The stage, which links Andalucía and Castilla-La Mancha, includes two 3rd-category climbs, Villares and Chimorra, both of which are located early in the route. The final, slightly uphill, kilometres wouldn’t seem to provide a major obstacle to a bunch finish.
Previous editions: Córdoba has hosted 14 stage starts. Puertollano has a less intense, although more concentrated, history in the Vuelta, having hosted finishes every year since 2005. Alessandro Petacchi, Leonardo Duque and Daniele Bennati figure among the list of distinguished winners to claim victory in the city.
"Race leader Alejandro Valverde and his Caisse d’Epargne team declared an unofficial rest day as Lars Boom (Rabobank) won stage 15 out of a 13-rider break.
Boom attacked a large breakaway on the second of two trips up the Category 2 Alto de San Jeronimo and soloed in for the victory more than 90 seconds ahead of David Herrero (Xacobeo Galicia) with Dominik Roels (Milram) third.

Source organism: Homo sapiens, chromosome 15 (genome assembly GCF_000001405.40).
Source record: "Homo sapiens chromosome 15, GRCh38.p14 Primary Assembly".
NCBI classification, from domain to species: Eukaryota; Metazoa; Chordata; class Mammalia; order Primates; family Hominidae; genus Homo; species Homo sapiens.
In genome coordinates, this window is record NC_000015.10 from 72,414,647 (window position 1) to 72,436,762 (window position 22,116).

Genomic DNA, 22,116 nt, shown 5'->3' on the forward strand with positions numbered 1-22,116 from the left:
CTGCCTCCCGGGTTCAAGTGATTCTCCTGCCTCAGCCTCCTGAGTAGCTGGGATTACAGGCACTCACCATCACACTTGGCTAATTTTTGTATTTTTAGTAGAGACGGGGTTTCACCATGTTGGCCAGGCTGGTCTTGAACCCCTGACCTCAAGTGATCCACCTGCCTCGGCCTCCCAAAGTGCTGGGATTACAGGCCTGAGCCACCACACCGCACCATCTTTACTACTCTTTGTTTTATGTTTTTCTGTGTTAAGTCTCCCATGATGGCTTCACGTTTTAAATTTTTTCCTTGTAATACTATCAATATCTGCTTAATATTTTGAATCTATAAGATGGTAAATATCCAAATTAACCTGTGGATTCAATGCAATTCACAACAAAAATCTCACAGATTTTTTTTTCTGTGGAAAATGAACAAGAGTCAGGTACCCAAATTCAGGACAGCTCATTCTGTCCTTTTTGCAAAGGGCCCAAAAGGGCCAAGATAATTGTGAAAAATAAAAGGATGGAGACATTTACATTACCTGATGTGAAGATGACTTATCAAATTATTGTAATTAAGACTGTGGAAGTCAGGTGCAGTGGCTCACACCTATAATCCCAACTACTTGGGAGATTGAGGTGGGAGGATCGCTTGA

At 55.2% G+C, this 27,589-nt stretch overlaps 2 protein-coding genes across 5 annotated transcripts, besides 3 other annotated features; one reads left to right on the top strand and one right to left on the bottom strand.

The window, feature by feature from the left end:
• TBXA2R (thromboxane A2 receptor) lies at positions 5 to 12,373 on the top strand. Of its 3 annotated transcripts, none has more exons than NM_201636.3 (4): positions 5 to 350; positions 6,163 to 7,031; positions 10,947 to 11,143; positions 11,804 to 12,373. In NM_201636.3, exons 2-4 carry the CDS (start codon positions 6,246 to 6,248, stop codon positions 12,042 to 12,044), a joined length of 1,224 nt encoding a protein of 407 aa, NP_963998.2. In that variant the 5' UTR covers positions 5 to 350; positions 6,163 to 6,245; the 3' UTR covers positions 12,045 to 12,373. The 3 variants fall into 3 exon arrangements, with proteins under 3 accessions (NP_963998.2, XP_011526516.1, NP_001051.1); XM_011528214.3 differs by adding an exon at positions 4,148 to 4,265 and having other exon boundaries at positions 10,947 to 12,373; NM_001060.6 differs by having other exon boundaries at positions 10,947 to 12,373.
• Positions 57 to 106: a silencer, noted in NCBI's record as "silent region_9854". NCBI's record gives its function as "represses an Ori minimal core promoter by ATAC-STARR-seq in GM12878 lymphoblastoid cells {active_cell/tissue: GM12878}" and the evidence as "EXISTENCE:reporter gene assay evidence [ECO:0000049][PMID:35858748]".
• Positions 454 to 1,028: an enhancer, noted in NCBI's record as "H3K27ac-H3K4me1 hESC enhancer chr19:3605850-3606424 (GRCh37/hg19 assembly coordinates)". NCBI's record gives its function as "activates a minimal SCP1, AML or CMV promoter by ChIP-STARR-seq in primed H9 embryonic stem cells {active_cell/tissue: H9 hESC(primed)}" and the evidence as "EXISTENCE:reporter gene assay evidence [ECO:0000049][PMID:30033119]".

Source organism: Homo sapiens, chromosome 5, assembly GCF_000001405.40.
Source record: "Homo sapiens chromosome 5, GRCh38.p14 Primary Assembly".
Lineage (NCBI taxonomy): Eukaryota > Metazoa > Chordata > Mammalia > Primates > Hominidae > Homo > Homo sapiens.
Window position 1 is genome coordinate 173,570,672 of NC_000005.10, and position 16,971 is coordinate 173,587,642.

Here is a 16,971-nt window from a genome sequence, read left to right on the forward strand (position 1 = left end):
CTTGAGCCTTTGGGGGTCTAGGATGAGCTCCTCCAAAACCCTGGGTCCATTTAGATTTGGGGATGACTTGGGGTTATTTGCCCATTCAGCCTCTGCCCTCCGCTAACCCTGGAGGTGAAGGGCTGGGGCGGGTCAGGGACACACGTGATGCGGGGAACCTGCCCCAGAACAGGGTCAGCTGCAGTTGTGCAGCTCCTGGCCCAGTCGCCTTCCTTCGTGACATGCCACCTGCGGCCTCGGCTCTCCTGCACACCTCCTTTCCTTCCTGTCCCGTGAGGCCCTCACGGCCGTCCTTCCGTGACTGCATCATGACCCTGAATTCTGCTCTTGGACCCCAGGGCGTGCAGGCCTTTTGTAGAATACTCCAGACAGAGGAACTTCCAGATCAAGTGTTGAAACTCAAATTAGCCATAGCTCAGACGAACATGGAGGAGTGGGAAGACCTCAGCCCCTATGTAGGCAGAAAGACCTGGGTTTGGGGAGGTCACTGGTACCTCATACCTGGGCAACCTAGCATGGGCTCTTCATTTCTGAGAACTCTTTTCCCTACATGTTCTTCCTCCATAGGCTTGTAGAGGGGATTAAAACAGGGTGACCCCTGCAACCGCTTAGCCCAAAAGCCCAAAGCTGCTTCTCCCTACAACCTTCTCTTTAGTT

"This is something special and important because it is a major tour," Boom said.
Behind — and we do mean behind — the peloton was coasting along, content to let the break have its way after three tough days in the mountains. André Greipel (Columbia-HTC) finally led the peloton in 25 minutes after Boom crossed the line.
Third-placed Samuel Sanchez Euskaltel-Euskadi) tried a little move on the final descent, but it was neither fast nor technical enough for him to take any time on the race leader, and the GC remained unchanged.
"Valverde is concentrated as never before but I will continue to try to overtake him. At one minute ... it is a good result ... I don't rule anything out at all," said Sanchez."